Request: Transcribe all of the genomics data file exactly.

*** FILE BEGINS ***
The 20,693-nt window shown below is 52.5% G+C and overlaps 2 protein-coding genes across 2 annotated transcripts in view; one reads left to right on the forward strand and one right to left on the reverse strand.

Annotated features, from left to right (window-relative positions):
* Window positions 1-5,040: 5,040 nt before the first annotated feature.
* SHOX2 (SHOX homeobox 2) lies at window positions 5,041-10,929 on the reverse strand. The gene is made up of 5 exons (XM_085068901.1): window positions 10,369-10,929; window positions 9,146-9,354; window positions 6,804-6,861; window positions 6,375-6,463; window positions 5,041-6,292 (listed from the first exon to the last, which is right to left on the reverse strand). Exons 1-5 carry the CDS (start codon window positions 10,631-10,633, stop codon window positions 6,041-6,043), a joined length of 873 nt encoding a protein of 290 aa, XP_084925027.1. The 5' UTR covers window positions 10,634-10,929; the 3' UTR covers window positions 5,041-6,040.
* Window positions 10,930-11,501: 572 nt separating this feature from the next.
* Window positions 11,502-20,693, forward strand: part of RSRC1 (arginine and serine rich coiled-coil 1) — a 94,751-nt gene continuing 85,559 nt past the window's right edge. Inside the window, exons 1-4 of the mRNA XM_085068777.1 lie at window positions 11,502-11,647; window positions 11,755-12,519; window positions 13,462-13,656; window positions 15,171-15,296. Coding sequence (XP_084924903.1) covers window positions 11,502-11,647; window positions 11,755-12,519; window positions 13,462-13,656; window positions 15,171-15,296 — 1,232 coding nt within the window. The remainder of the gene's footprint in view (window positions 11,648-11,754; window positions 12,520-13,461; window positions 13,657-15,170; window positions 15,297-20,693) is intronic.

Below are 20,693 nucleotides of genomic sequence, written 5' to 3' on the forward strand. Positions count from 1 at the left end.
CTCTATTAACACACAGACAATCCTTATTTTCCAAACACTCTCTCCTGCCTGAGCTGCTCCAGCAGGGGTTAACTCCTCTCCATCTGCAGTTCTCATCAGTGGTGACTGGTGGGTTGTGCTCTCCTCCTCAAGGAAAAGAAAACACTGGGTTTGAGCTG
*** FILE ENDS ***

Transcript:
The 20,693-nt window shown below is 52.5% G+C and overlaps 2 protein-coding genes across 2 annotated transcripts in view; one reads left to right on the forward strand and one right to left on the reverse strand.

Annotated features, from left to right (window-relative positions):
* Window positions 1-5,040: 5,040 nt before the first annotated feature.
* SHOX2 (SHOX homeobox 2) lies at window positions 5,041-10,929 on the reverse strand. The gene is made up of 5 exons (XM_085068901.1): window positions 10,369-10,929; window positions 9,146-9,354; window positions 6,804-6,861; window positions 6,375-6,463; window positions 5,041-6,292 (listed from the first exon to the last, which is right to left on the reverse strand). Exons 1-5 carry the CDS (start codon window positions 10,631-10,633, stop codon window positions 6,041-6,043), a joined length of 873 nt encoding a protein of 290 aa, XP_084925027.1. The 5' UTR covers window positions 10,634-10,929; the 3' UTR covers window positions 5,041-6,040.
* Window positions 10,930-11,501: 572 nt separating this feature from the next.
* Window positions 11,502-20,693, forward strand: part of RSRC1 (arginine and serine rich coiled-coil 1) — a 94,751-nt gene continuing 85,559 nt past the window's right edge. Inside the window, exons 1-4 of the mRNA XM_085068777.1 lie at window positions 11,502-11,647; window positions 11,755-12,519; window positions 13,462-13,656; window positions 15,171-15,296. Coding sequence (XP_084924903.1) covers window positions 11,502-11,647; window positions 11,755-12,519; window positions 13,462-13,656; window positions 15,171-15,296 — 1,232 coding nt within the window. The remainder of the gene's footprint in view (window positions 11,648-11,754; window positions 12,520-13,461; window positions 13,657-15,170; window positions 15,297-20,693) is intronic.

Below are 20,693 nucleotides of genomic sequence, written 5' to 3' on the forward strand. Positions count from 1 at the left end.
CTCTATTAACACACAGACAATCCTTATTTTCCAAACACTCTCTCCTGCCTGAGCTGCTCCAGCAGGGGTTAACTCCTCTCCATCTGCAGTTCTCATCAGTGGTGACTGGTGGGTTGTGCTCTCCTCCTCAAGGAAAAGAAAACACTGGGTTTGAGCTG